The Philadelphia Inquirer from Philadelphia, Pennsylvania on February 14, 1897 · Page 26
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The Philadelphia Inquirer from Philadelphia, Pennsylvania · Page 26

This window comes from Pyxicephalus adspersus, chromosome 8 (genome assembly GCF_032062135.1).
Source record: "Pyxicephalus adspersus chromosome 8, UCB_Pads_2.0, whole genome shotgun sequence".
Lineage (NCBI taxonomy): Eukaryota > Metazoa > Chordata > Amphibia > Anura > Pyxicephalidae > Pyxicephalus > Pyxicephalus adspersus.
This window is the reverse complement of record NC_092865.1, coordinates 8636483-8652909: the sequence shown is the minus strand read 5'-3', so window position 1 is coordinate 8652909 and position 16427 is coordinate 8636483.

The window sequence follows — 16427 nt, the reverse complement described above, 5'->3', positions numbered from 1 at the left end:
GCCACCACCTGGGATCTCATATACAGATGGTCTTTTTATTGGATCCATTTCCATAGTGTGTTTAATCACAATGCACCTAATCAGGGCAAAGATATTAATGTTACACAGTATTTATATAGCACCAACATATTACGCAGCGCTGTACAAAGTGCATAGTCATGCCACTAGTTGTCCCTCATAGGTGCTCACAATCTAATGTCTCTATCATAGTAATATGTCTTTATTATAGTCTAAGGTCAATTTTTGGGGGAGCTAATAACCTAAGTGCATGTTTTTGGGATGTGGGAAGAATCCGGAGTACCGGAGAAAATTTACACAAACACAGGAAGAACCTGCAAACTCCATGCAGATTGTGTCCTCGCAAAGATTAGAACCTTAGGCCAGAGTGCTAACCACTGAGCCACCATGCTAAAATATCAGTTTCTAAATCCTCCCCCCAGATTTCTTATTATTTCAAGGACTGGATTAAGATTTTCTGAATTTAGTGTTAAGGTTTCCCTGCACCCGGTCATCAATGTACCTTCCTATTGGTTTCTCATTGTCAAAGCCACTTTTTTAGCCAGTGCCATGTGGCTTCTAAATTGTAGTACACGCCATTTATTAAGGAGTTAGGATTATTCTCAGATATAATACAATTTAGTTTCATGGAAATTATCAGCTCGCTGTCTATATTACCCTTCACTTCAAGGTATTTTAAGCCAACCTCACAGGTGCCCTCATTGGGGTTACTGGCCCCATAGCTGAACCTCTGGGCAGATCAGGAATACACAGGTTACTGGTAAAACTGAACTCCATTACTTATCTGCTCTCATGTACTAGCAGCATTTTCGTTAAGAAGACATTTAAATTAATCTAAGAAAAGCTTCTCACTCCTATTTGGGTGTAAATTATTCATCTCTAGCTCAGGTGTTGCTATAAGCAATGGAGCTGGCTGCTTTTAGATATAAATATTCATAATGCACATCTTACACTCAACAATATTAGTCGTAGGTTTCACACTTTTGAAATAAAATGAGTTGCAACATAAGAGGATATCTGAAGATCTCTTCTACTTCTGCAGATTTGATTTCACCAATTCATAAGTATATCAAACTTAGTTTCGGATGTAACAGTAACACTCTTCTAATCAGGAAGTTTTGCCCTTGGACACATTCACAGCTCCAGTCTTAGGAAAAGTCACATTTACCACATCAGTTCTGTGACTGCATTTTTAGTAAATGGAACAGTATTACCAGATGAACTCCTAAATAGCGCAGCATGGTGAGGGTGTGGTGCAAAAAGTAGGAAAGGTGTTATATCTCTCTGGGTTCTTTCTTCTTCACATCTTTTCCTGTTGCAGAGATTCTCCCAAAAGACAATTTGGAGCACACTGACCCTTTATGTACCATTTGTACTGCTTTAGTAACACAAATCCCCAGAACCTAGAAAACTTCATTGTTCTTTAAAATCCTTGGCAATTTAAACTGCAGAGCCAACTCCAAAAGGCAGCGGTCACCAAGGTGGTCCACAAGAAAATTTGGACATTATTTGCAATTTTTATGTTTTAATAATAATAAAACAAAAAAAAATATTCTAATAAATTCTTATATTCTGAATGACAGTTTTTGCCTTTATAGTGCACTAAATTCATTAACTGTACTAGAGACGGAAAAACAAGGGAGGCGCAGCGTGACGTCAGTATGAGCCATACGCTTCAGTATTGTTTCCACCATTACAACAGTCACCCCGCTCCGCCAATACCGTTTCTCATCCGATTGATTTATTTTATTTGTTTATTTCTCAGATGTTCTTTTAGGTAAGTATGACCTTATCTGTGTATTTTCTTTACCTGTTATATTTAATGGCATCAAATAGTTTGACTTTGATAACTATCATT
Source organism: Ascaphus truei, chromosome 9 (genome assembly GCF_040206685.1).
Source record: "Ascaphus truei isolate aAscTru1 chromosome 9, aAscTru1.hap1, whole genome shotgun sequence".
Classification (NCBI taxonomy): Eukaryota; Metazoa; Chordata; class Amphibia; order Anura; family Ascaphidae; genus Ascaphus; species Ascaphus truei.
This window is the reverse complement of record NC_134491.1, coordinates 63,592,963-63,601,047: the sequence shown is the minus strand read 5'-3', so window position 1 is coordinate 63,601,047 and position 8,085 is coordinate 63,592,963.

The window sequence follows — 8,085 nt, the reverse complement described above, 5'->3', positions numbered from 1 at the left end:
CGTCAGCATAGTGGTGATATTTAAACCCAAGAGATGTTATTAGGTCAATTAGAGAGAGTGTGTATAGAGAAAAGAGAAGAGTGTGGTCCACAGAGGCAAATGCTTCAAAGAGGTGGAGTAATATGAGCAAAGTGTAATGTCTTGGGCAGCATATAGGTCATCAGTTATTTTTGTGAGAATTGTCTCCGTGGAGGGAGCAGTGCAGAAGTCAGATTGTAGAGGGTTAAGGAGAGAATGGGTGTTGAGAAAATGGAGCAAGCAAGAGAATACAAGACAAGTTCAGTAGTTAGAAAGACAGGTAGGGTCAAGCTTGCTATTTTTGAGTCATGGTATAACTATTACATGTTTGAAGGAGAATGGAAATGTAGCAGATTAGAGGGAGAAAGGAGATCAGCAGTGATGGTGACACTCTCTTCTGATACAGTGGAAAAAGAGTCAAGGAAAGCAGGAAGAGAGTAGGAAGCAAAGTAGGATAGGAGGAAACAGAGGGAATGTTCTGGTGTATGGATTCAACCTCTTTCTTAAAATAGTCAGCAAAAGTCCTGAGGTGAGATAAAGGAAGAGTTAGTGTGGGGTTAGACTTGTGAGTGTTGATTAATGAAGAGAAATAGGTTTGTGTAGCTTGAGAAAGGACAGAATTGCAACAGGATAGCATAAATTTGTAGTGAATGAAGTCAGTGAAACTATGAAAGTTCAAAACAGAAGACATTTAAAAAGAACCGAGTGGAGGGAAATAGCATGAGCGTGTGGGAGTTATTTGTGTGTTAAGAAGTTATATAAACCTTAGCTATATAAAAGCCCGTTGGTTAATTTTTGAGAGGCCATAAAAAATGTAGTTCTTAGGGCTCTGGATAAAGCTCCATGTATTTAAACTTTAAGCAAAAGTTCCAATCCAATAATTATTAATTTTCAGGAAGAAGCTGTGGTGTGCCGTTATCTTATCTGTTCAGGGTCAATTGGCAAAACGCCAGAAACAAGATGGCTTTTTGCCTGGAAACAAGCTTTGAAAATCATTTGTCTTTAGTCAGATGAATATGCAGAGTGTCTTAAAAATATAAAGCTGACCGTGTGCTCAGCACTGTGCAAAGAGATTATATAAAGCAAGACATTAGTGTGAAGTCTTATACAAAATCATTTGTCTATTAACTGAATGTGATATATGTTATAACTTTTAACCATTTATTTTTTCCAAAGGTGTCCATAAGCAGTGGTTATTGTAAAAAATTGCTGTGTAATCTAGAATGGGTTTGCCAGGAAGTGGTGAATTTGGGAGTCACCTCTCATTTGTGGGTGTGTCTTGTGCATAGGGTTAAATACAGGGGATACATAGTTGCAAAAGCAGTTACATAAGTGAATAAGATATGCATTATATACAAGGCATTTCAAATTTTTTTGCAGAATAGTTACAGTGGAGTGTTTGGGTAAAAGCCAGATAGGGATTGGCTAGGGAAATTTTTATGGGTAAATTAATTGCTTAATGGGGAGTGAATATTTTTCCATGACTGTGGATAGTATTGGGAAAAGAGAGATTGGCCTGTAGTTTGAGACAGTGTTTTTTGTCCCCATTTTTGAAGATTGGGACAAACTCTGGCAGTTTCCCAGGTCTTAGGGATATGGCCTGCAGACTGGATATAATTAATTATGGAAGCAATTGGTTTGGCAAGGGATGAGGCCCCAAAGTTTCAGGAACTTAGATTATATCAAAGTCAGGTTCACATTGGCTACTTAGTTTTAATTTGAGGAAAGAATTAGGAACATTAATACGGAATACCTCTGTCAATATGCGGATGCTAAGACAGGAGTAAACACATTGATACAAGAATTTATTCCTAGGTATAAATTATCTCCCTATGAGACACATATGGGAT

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t 26 THE PHILADELPHIA INQUIRER S tlSTBAY MOENING, FEBEUARY 14, 1897. mum IGNS of long life are many," said Dr. Parks, the lamous phrenologist, "and easy to read. I - iU give you some f the plainest of them, avoiding technical expressions. Let us begin with the head, which should be square or round and wide behind and over the ears. All wide-headed animals have more vital force, more aggressive qualities, than those with narrow heads. Take a bulldog or a cat, see how wide their heads are and think what hard knocks they will endure, while- a rabbit for instance would topple over and die with one-half the hard treatment. People with long, narrow heads seldom- live to a ripe old age, and, in all my observations of men and women,' I have never found one such person who reached the century mark, while very few ever get near it. "Then take the signs of the face, what the features tell us about the probable length of life. The eyes should be round and wide, not oblong and narrow, for such eyes denote degeneracy and weakness. The brow should be ample and slope back slightly from an- absolute perpendicular. Rev. Charles Collier has an almost perfect III I I WW. If P-'- ft rW.. of Franklin, Showing Perfect Development of Brain brow, so has Joseph Choate, but the brow of Edgar- .Allen Poe is too straight up and down and -too massive, showing that the brain system overbalances the other systems of the body, and for long life, there must be An equipoise among these systems. T:?e mouth should be mil and well set,' a small mouth is a bad sign, and the chin should be square and firm. This last is important, as showing that the proper balance exists between the intellectual and the animal functions. Take Foe's case again, the lower face is weak, showing weakness in the digestive and assimilative systems, in the animal1 part of him. The. face of Robert Louis Stevenson shows the same defect, and so does the face of Hall Caine; In "such men " the' -brain overrides the body, burns-" :.out. the body, and the probability of, a long life is exceedingly small. "And now we come --to . the nose, which gives the most important indication as to the person's breathing capacity and thoracic equipment. A man or woman with a nose that is wide and full through its whole length and has open, easily dilating nostrils probably has good lungs and a good heart and will get far more out of life and live longer than a person whose nose is pinched and whose nostrils are narrow. I should say that proper breathing is one of the chief essentials to proper living, and if people would form the habit, especially while out of doors, of taking deep, full breaths through the nostrils and holding the breath for a few seconds before expelling it, they would add many years to their lives. This is a simple thing to do, and once the habit Is formed it proves a source of perpetual delight. I am sorry to say, however, that not one person in fifty breathes properly. And yet. without a splendid breathing apparatus, I doubt if the highest greatness -can be achieved. Think of Gladstone, Bismarck, Daniel Webster and many other of the world's intellectual giants, they all have big lungs and strong noses. And their chances of long life are great in proportion. WHAT THE HAND REVEALS. "And when it comes to the hand, the signs are equally clear. In no part of the body dees a person offer such a revelation of himself as in the hand. Here are betrayed at once the infirmities and weaknesses of either sex and also the strong points. The long, slender hand is considered beautiful, but It indicates a degeneration from strength, and its owner is not apt to reach an advanced age. Narrow-headed people usually have narrow hands. The hand that gives promise of a long life is the one with a square, broad palm, with large joints and short fingers, one like this," and Mr. O : for it is not sufficient to observe the life-line alone in concluding as to the term of a person's years. If the life line is good in color and unbroken through a good length, that is a favorable sign, but for any valuable con clusion the life-line must be read in connection with the other lines of the: hand." i Another characteristic of long "lived persons is the presence of large bones, and it is Mr. Park's opinion that, other things being equal, a man or woman having a heavy, osseous frame, a body like that of Abraham Lincoln, will live longer and accomplish better things than a person with small bones. THE ASTROLOGER'S METHOD. Having gained the above knowledge about longevity from the teachings of phrenology and palmistry, I pursued my investigation by calling upon the famous astrologer, "Azrael," whose name in private life is Frank Norton, of New York, and whose scholarly attainments and unquestioned integrity give authority to whatever he may say. "I am convinced," said Azrael, "by ! my studies, reflection and personal experience that in every accurate horoscope the appointed time of death is shown. This is a logical conclusion, growing out of the fact that every such horoscope declares not only the general tenor of life, the conditions governing health and disease, and the person's character and temperament, but shows also the actual periods of sickness, bereavement and ordinary misfortunes, and makes positive statements concerning every chief incident and vicissitude in the person's existence.All this I have proved by my own work in a thousand instances, and other astrologers have proved the same. A notable case among moderns where death has been predicted, was that of Charles Dryden, whose father, John Dryden, the poet, cast his son's horoscope at birth. He predicted that the boy would be three times in danger of losing his life, and at the third time would be killed, all of which came to pass, and is so set down in John Dryden's biographies. I myself have predicted death in the case of two infants, and in both cases it occurred within the specified time, and in one of these on the exact day. "In a general way It may be stated that those persons have the best chance of a long life, there being no adverse planetary conditions, who are born with Leo, Libra, Aries, Sagittarius, or Scorpio rising at the hour of birth. The spring months for birth are more favorable to long life than any other month, and the hours before noon arp better than those after noon. All this however, is somewhat indefinite, . for many other influences must be considered, especially the astrological values of the planets. Herschel, Saturn and Mars are Malefics.especially when evilly aspected, or in square, conjunction, or opposition with regard to each other, or the remaining planets. Saturn and Mars when thus aspected are considered deadly in their relation to human existence, the first named usually acting through chronic complaints, the Hand of Wait Whitman, Showing Bluntness and Firmness of Character second more suddenly and violently. And the conjunction or opposition of the sun and moon may be said to pres-sage a short life, if either occur exactly at the hour of birth. Of course, it is . understood that to have his horoscope cast properly a person must give the astrologer not only the exact day and year of birth, but the exact hour of the day. A miscalculation of a single hour might change the entire character of the horoscope. "Many authors have written on methods of calculating the date" of death, especially in the case of infants, but they differ widely among themselves. One generally accepted rule is that no one dies unless the sun or moon are afflicted by an evil aspect of one of the maleflcs, Mars, Saturn, Herschel or Neptune, or by the moon; and this I have found to hold good. In the case of Herschel evilly aspected in a horoscope I have found it to cause morbid fears as a part of the temperament, and it is believed to give a suicidal tendency. It is a curious fact that even the beneficent planet Jupiter, afflicting the sun, invariably indicates corrupted blood and a predisposition to apoplexy." One of the most interesting opinions that I obtained in regard to the chances of long life came from Nicola Tes-la, the inventor and electrician, who thinks that sleep has much to do with the matter. OOKJNG upon the face of the man whom all the world now knows as "Butcher" Weyler, the first thought is one of admiration. It is a handsome face to glance upon, a calm, Ktiiutmanly face. In some lights it has all the characteristics- of the face of the Christ. It is far from the ferocious type expected ef a man entitled "Butcher" in these days of moderation. The Weyler face is a peculiar one. It has not one redeeming feature, yet eddly enough the weak features are so situated in relation to one another that they appear strong. They are all poor, but they are proportionately poor; and at first inspection you cannot pear In the face of "Butcher" Weyler. His chin, to begin with, is the typical hard chin. It is cleft in the middle, the upper and lower clefts being of the same size. This means obstinacy and absolute unbendingness. A chin like this is an "inevitable" chin. The owner may be ever so gracious in manner; ever so pleasant to meet, but he will be hard to know, having no sense other than justice! "You did so and so. I will do thus and thus." That is the only line of reasoning possible for the double cleft chin. Beecher's thin-lipped drooping mouth is fully exemplified in the mouth of Butcher Weyler. Moreover, it is small, and that is an additional sign of In a determined face, like the face of Weyler, a moderate-sized nose is characterless. It Is without push or force. It has no principle. A big-nosed man will have his own way of doing things. A man with a little straight nose will follow the lead of those whom he serves without principle and without thought. The worst trait in this face which is full of faulty features without being conspicuously bad in any, is the eye. "Butcher" Weylers eyes are small, rather deep-set and unflinching. They are eyes that can contain a deal of cunning. They can half close and not show themselves. They are hypocritical eyes. Their slight brows tered the Cuban field In full command a. year ago he was unknown. His reputation up to that time had been a local one, that of a devoted servant to the crown. In the first three watks of his rule he began to show the stuff that was in him. His initial act or unusual "warfare" was the shooting of the prisoners in Morro Castie. They were expensive to keep and troublesome to have on hand. That cruel, thin-lipped mouth ordered them out to be s'hot in chains. The equivocal forehead got him into the next trouble. He promised our Consul that he would release all American prisoners at a certain time. He failed to do so. Moreover, he began TORTURIMG WOEIJ AnoCHILDRErt-1 BURNiriQ Of PLrMirATlOttS- Equivocal rORE.fi E AD " mi""'' , ill L IS- m it c iff WMMkm - Mm ' mml m mm miii mmm 11 I Mms - Tp Unprincipled Cruel houth mm- Shootimc Victims. Iji JAQRko .Castle Treatment Or U.S. Cmzcfis- TYPICAL DEEDS OF "BUTCHER" WEYLER AND THE FEATURES THAT PROMPTED THEM notice that the face lacks anything. Analyzed with the features stripped of their surroundings, robbed of eah other and left to stand alone, there could not be .a collection more pronounced in its badness. "Butcher'.' Weyler ' has his supporters. There are those who claim that a man set down in his position could not do otherwise. He must slaughter the women and children or the Queen Regent will slaughter him. He must destroy the plantations or the Cubans will surround Havana and starve him out the city out. He must fire upon the prisoners of war or they will rise some day and let the Cubans into the weakened city. He must maltreat American citizens or Americans, following the rush of popular sympathy, will enlist in countless numbers to help Cuba Libre. So much for the Weyler defense. Now for the personal features of the man whose cruel deeds have caused A NEW YEAR RESOLUTION ; ; ; y:,-. : . Farmer "Here, what are you doing at my chicken coop?" ! Erastus "I dun resolve not toe steal any mo' chickens dis yeah an I yus drapped in fo' to try de strength of my resolution, boss." Copyright. , Parks took down the mold of Walt Whitman's massive hand. "Here you see ruggedness, muscle and endurance, the signs of longevity. The finger nails are strong and spatulate and the flesh Is neither too hard nor too soft, thus showing a blending of mental and physical "activity. "As to the lines of the palm, little can be said that will serve the purpose of a person not Instructed in palmistry. "A man has been "given a certain term of life," said Mr. Tes'a. "so many hours to pass on this earth I. mean hours when he is alive, awake; I do not count the hours when he is sleeping; I do not believe they are. strictly speaking, included in his term of life. Gladstone is a great sleeper, and averages L twelve hours a day. Lean, believe. that a man who would learn to. sleep eighteen hours a day might live 200 years." him a reproach from Madrid, bloodthirsty though it is. Henry Ward Beecher once designed a combination of cruel features thus: A hard chin, a thin-lipped drooping mouth, small underset ears, a nose too small for the face, undersized, searching eyes and a forehead combin ing the high bump and the intellectual cruelty. A little, thin-lipped, hang-' ing mouth is the very . wor3t type of mouth according to all physi ognomists. If the lips are of the same thickness, upper and under, the mouth is one that will make its mark in the history of cruelty in the cruelest ages. Nero's mouth, as shown in his existing portraits, was a tiny, drooping affair, even-lipped as a lady's mouth, and almost arched in its downward curve. The nose is the next feature in the face which demands attention in an analysis of a man who has made the record of Weyler. The nose is of the type that is found upon men of a high record as clergymen. More often it is found upon persons of under positions. It is the yielding nose, a prin-cipleles9 nose, a nose without force. The nose Is a peculiar feature of any face. Napoleon, who was a judge of a man's features, said that "a man's nose is all right so long as it's big." Any big nose Is better than a small one, is the verdict of face-readers. A big nose is sure to do something. A little nose is quite sure to do nothing. do not shade them, and they peer from their heavy-lidded depths out into the world -.without concealment. In this face they are give-aways. Little ears laid flat to the head have, from the days of Socrates, been found untrustworthy. They are selfish and very thoughtless of any but their own comfort. A small-eared man . never gave away anything. A small-earfd man never thought of any skin except his own. A small-eared man hears only of himself. The forehead of the Weyler head is peculiar also. It has the deep thinking- depression combined with the high ambitious humps under the forelock. Let a man be gifted with these ambitious bumps and have at the same time a little nose, and he will be a man who will come down in history, like Richelieu as his worst critics depict him, characterless where positions of self-advancement are at stake. A forehead like that is erratic. It is changeable, untrustworthy, "lying," you might say, but the nose "is behind it all. When Aleriano Weyler y Nicolau en- a system of abuse that in a short time ridded Morro Castle quietly of the guests whom it dared not kill openly, thougn the equivocal forehead thought it no harm to violate an open promise in this way. The eyes are responsible for the shameful treatment of women and children now taking place daily as they are captured and brought to Havana. Those cunning eyes see that it serves as an awful warning to people, and they note with pleasure the ASHIONABLE garments for men will be cut, during the incoming season, more in harmony with the lines of the figure and more in accordance with the eternal fitness of things from the view points of art and fitness to occasion than for a long time; and will generally be made from plain or mixed fabrics, or from fabrics whose stripes, checks or plaids are so softly and harmoniously colored that though they are bright and lively in appearance, they are so neat and quiet in effect that nearly every man of good taste will admire them, even though he prefers plainer goods. Vests, however, will frequently be- made from fancy vestings, the weave, coloring and general effect' of which are so different from those of past seasons, that, like all new things, they will probably be ridiculed and caricatured for some little time; But as the new materials are rich and beautiful they are likely to. become popular before the end of the season. - There will be nothing extreme in the cut of any garment. Coats will be neither loose nor tight, will have shoulders of about natural width and will be of moderate length; vests will give to the body an apparent length that is in 'harmony with the full height, and trousers, though they will be wide enough for comfort and convenience, will have sufficient shape to indicat that nature gave curves to the legs of the wearer. Among the many artistic effects that will be conspicuous are the shoulders of coats, which will be built up to form a line of beauty from the side of the neck to the sleeve top; the roll of single-breasted coats, which will be wide, though the notch will be small; the liberal length of all collars; the tapering body effect of the double-breasted frock; the ample, small notch roll of the single-breasted vest, and the rakish effect of the peaked lapel roll of the double-breasted vest; and the naturalness with which trousers will fail over the instep without the aid of a noticeable bottom spring or the unsightly front hollow. Among the many garments which will be admirable for their fitness to some special purpose are the following: The double-breasted sack for business wear, every part and expression of which indicates comfort, convenience and utility, and the same garment so changed for wear at a summer resort or for lounging or for yachting or some other sport or pastime as not only to seem perfectly adapted to the purpose intended, but to be inappropriate to any other. The long-waisted, ' short-skirted cutaway frock, whioh has about it an unmistakably commercial air, or its still longer-waisted and shorter-skirted brother, with a wealth of flap, which as unmistakably suggests the race track. The " about equally length divided cutaway frock of dark material, neat of roll and tapering of skirt, which proclaims itself eminently genteel, but seems too small and unpretentious for any social function. The double-breasted frock, with its silk richness of roll, its amplitude, its long, graceful lines, its fulness of skirt and its general dignity, which proudly asserts its thorough fitness for every conventional requirement of society while the sun Is above the horizon. The sombre evening coat, or in the venacular. the "swallow tail," with its long graceful roll, Its never clashing fronts, its narrow, tapering skirts and its general aspect of high respectability, which asserts its exclusive right of sartorial entry to any occasion of ceremony after dark. And the' Tuxedo, that graceful, useful much misunderstood and abused sack, whose proper abiding place is the borderland between evening dress and aristocratic negligee, which sometimes usurps the place of "the swallow tail" and has recently conspired with the fancy vest and the boldly ornamented trousers to win for itself the right of existence Independent of any part of evening dress. It has frequently been prophesied during the past year that the. popularity of the bicycle and of golfing and other out-of-door games would soon revolutionize our, Ideas about day dress and popularize more negligee attire for that purposa than has ever been permissible. But we fail to see any sign of the fulfillment of this prophecy. On the contrary, the apparent tendency is to emphasize the distinction between dress and negligee costumes,. Those who consider it a social duty tp dress appropriately are more exacting in their demands on the tailor than ever before, and to be successful the tailor , must be able to make more distinct costumes than at any previous time.Sartorial Art Journal. Not On Her Lint. He was no sooner seated in the cozy parlor than she took the Initiative. "Since you proposed to me last week I have given the matter a great deal of thought, Mr. Chumpley." "Mr. Chumpley? Why, you've called me Bertie for ages." "That's neither here nor there. I have concluded that I must decline the great honor you have proferred me." "Ah! Certainly. But you must pardon me for not understanding Just what you refer to. I have so much to think of in a social way, you know." ; "But you must recall the last conversation you had with me." : "Deuced stupid of me, Mamie, but It has slipped my memory. Something about the horse show?" "Never mind. Mr. Chumpley. Don't Incur the risk of overtaxing your mind in trying to recall our little talk." "So sorry! But a fellow will forget some things. Must do - it, you know, if you're in the whirl. Can't you Just give me a hint?" "It is of no consequence at all, sir. I only have a vague recollection of tha conversation myself. But I'm not feeling well, Mr. Chumpley, and must aslc you to excuse me for the evening." "Too bad! And you look in brilliant health. Only temporary -indisposition, of course. But I'll not detain you. I'm going' straight home and cudgel my brain till I bring back that talk." "Do nothing of the kind. I never want to hear, of it again." When he was gone she acknowledged to herself that there was much more .to him than she had suspected and that he had decidedly given her the worst of their little sparring match. Chumpley walked down the street chuckling and congratulating himself. She always boasted gleefully of the men whom she had refused, but he had no fear that she would add him to the list, Detroit Free Press. Her Sphere. I admit that as yet woman Is not absolutely certain of her sphere," said the high-browed lady. "I thought as much," said the base man. "If she felt that it was really and. truly her own she wtiuld already have had It decorated with pink ribbons." Indianapolis Journal. RM. TMM SWEEP. THE ET: NEW street car has been patented by Hosea W. Lib-bey, of Boston. This car has certain improvements over the old cars. It gives, for one thing, a better accommodation for the motorman. But there are other points about the car which are so full of suggestion that a Tennessee man seeing it has combined a brush and sprinkler attachments,, until now it looks as though the plebeian and oft-despised street car would become the "chief stone of the corner" in the public works of the city. The new street car has in front a large revolving brush, which also serves as a cow-catcher or fender. It absolutely prevents the car from running over pedestrians who are crossing the streets. This brush is four feet in diameter ; and so arranged that it brushes away from the car instead of underneath it. A dog running in front of the car and striking the brush would be tossed in the air, caught again and swept onward without end, until the car could be stopped. As motor cars are warranted to come to a halt within ten feet after the brakes have been applied no great harm beyond the breaking of a limb could be done by this street tossing in front of the automatic brush. The brush, curling outward slightly, sweeps the debris to a place outside the car tracks and piles it in neat rows along the sides of the track. So In the rear of this ingenious car there is a sprinkler. This is filled with water, and can carry from twenty to 300 gallons. But, by a simple device the sprinkler is arranged so that only the lightest spray escapes. This is just sufficient to settle the dust which the brush in front ha3 raised. Yet it is not enough to annoy street pedestrians. When the car stops, by an automatic device, the sprinkler closes, and passengers alighting or getting into the car suffer no inconvenience. Theoretically the constant raising of dust in the streets and' the constant sprinkling would be an insufferable nuisance, one not to be tolerated in any busy town. Practically there is no such trouble, though. This Is hard to believe unless you have seen the models work. Running across a dusty back yard, on small, irregularly laid tracks, one miniature car following another in rapid succession, there is almost no dust perceptible, much less than in the ordinary process of street sweeping and brushing. The secret of the marvelous improvement in the air of the street, as caused by these brush-and-water cars, is this: The first car raises all the dust and sweeps it to one side, where the street cleaners gather it and cart It away. The sprinkler on the back of the car lays the superfluous dust. The other cars, as they whizz past, have little dust upon which to work. They simply keep the street clean as left by the others. The constant brushing1 J o OT the least interesting of the many results of Nansen's expedition are the records of meteorological observations that were continued almost uninterruptedly for the better part of three years, and which throw distinct light upon the climatic conditions of the far north. These show what had already been well suspected by scientists that, so far as a minimum temperature is concerned, the highest northern latitudes are more favorably situated than many regions lying full 15 degrees or 20 degrees (approximately 1000-1400 miles) further to the south. The lowest reading of Nansen's thermometer, registered on board the Fram, was 61.3 degrees F, or some 12-15 degrees higher than the minimum noted by the British Polar expedition of 1875-76, and 8 degrees above the minimum of Kane. The lowest winter temperature recorded by Mr. Peary was degrees F. In strange contrast to this in itself sufficiently severe temperature are the rigors of certain less-favored localities lying to the south. Thus, in the Kara sea, which lies between Nova Zembla and Siberia, and whose centre is approximately crossed by the 73d parallel of latitude, a temperature of G3 degrees is by no means uncommon, and the sea, partly from this cause, and partly from the fact that it is so largely choked with ice, has justly received the name of the "ice cellar" of Eurasia. At Yakutsk in Siberia, a well-known governmental post lying considerably southward, or outside of the Arctic circle, a temperature of from 70 degrees to 80 degrees below is reported almost annually: and at Verkhojansk, which is situated almost within the same broad region, but somewhat on the Polar side of the circle, there is a registry of 92 degrees for the month of January, 1894. Pro- deoression Let us see how these features ap- f essor Mohn, the distinguished Nor wegian scientist, asserts, moreover, that at the Russian station at the mouth of the Lena River, Siberia, the extraordinary low temperature of 94 degrees F has been recorded. That man should be able to endure one might say, almost with impunity, such excessive severity of climate is not a little remarkable, and It is the more surprising when it is considered in connection with his endurance of the opposite extreme, i. e., the highest summer temperature. We have as yet, perhaps, no absolutely reliable data for the highest sun temperature on the earth's surface, but it may be safely assumed to be in the neighborhood of or even beyond 150 degrees. It is claimed by Alexander von Humboldt that Ritchie observed near Mour-zouk, in northern Africa, a temperature (in a measure reflected from the desert sands) of 135 degrees In the shade, which is probably the highest that comes authoritatively from the records of travelers; if this is true, then there can be little doubt that the sun temperature was fully 15 degrees higher. With the two extremes before us, then, we have for the human subject a climatic resistance of at least 244 degrees, or 32 degrees more than is found in the range between zero and the boiling point of water. How much more than this man could endure, it is difficult to say, but, doubtless, many degrees could yet be added to either side of the thermometric scale without materially or necessarily affecting his system. His resistance to the temperature of furnace rooms, as is evidenced in the work of the stokers on board the transatlantic liners, is an indication of this, and yet more the remarkable experiments recently conducted by the eminent physicist Raoul Pictet upon his own person, when by artificial processes he subjected his body to a temperature of cine hundred and sixty-five degrees. j THE NEW STREET CAR THAT SWEEPS AND SPRINKLES THE STREETS, PROTECTS LIFE AND CARRIES PASSENGERS dragging of women through the streets. and children Decidedly Wrong. He "Do you think it wrong for a man to kiss a girl he is not engaged to?" She "1 think it would be wrong for him to be engaged to all the eirls he kisses." New York Journal. evenly does it work that a long, even ridge of street refuse lies along each side, while the tracks between the rails are clear and clean. The great advantage of this in street cleaning Is that the sweepers do not need to touch their brooms at any point between the rails, and, consequently, they neither have t(v look out for the street cars nor to delay them, for their work all Ues in a place of safety. keeps the little dust pushed aslde.wlth-out much disturbance, and the steady sprinkling keeps down the dust. That is the way it works. Small automatic appliances can be worked to stop the brush from revolving and to lift It slightly from the street if it should not be needed; and the same appliance works with the sprinkling apparatus, which can be shut off quickly.